The mistake that many people make, however, is that they think that to truly connect with Hashem, it has to be mitoch tzarah. You don’t have to cry from pain to connect with Hashem. You can cry from happiness and gratitude. Hashem wants us to think about Him and think about what He does for us. Imagine if we just start tallying up all of the tovos that Hashem does for us – our health, our families, our friends, our parnassah. Certainly, no one has a perfect life, but the fact is that for some reason, we always focus on what we don’t have rather than on what we do have.
Perhaps, every one of us can compile a short list of the good things that we have, including even the most mundane of things, and we can even utilize the negatives to reinforce the positives.
For example, when a person has a debilitating toothache (after taking care of it and going to the dentist), perhaps the time has come to thank Hashem for the fact that one’s teeth usually don’t ache. They feel just fine. When a person gets the flu, he should think for a second how lucky he is every day when he is healthy.
There is so much brocha in each of our lives, and all we have to do is connect with Hashem and take the time to appreciate His brocha and thank Him.
Talk to Hashem
Lately, when I drive, I have been noticing that other drivers in the lane next to me or in the street opposite me seem to be talking to themselves. They look like lunatics. Of course, they are on the phone, using their car’s hands-free feature.
That got me thinking. Since talking to oneself doesn’t look so crazy anymore, because everyone assumes that you are on the phone, perhaps the next time you are in the car by yourself, take the time to actually talk to Hashem.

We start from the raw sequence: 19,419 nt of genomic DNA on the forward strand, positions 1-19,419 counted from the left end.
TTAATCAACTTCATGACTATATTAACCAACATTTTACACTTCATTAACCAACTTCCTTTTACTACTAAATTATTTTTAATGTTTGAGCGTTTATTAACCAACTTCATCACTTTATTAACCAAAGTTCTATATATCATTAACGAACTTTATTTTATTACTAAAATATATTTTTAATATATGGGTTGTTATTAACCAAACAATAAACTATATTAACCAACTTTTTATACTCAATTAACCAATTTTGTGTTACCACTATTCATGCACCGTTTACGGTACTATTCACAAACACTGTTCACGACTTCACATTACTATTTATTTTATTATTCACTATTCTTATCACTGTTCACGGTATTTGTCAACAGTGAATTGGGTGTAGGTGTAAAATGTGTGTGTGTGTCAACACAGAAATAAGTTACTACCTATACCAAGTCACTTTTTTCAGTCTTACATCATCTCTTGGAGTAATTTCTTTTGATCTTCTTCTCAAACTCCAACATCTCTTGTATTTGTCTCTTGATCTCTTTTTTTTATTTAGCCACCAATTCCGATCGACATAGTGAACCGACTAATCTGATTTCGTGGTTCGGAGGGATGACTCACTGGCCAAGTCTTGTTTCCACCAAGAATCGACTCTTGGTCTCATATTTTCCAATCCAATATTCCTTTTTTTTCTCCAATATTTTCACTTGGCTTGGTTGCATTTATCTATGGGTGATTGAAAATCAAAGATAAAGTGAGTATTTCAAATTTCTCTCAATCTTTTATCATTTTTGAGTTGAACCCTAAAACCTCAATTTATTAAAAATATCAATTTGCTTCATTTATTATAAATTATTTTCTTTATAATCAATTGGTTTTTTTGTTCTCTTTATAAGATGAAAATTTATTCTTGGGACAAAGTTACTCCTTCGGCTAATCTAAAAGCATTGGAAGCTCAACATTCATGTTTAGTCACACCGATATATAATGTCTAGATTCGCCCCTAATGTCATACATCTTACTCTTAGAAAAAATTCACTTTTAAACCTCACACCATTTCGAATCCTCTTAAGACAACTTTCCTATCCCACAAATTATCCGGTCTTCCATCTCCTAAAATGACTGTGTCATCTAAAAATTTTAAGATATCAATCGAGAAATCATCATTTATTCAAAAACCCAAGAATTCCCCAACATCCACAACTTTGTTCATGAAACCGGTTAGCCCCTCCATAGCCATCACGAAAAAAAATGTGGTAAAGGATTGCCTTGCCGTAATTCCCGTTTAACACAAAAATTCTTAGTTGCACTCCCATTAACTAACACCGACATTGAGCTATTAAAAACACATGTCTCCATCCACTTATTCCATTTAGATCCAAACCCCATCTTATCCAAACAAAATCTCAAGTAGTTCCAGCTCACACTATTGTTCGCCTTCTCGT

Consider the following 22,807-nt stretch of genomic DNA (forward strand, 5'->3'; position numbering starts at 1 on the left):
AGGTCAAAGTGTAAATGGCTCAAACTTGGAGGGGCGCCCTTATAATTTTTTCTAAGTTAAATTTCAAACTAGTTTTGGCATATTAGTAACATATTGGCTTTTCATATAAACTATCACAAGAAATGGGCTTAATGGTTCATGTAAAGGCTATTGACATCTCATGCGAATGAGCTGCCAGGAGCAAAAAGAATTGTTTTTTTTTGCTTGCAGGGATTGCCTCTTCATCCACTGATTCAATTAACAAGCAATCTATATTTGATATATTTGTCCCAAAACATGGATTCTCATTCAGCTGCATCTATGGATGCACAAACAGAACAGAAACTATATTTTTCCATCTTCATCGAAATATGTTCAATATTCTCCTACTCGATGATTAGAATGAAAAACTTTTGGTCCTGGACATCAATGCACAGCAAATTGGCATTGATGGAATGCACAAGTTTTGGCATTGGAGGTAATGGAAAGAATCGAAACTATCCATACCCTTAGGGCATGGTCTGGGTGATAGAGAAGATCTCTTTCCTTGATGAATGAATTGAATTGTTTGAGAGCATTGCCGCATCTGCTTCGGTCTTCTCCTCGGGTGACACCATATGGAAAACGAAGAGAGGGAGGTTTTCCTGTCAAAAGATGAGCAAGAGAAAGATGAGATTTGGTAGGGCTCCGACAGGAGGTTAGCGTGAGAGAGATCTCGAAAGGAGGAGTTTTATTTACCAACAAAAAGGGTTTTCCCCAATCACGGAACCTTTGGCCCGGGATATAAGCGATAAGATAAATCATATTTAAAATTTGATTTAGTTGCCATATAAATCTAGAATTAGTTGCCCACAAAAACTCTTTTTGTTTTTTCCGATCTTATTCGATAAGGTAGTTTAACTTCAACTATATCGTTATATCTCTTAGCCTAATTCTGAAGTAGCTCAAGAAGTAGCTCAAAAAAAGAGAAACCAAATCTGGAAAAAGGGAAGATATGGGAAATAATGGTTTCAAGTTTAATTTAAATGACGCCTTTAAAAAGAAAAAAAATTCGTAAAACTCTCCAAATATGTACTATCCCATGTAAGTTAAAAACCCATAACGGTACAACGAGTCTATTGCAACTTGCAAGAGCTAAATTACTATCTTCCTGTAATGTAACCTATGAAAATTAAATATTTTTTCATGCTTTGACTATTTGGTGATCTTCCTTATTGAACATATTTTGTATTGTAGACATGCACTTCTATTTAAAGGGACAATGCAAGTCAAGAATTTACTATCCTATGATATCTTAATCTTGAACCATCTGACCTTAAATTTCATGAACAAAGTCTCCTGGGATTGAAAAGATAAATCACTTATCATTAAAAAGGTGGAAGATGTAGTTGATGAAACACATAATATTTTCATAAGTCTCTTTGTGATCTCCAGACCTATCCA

Talk to Him, but first thank Him. Start tallying up all of the tovos, all of the good things, that He does for you, and try to enumerate them. Really. This isn’t a joke. One of the best ways to develop a relationship with Hashem is by actually talking to Him. Because talking forges connection. You can also ask Him for what you need, but before you stick out your hand and ask for a handout, it is probably best to thank Him and appreciate Him.
Yes, you will feel a bit funny at the beginning, but in this generation, when we are connected to everything except our inner selves and our Creator, we must do whatever it takes to forge that connection, hopefully through appreciation, rather than just supplication.
There has never been a generation that has been so connected yet so disconnected all at once.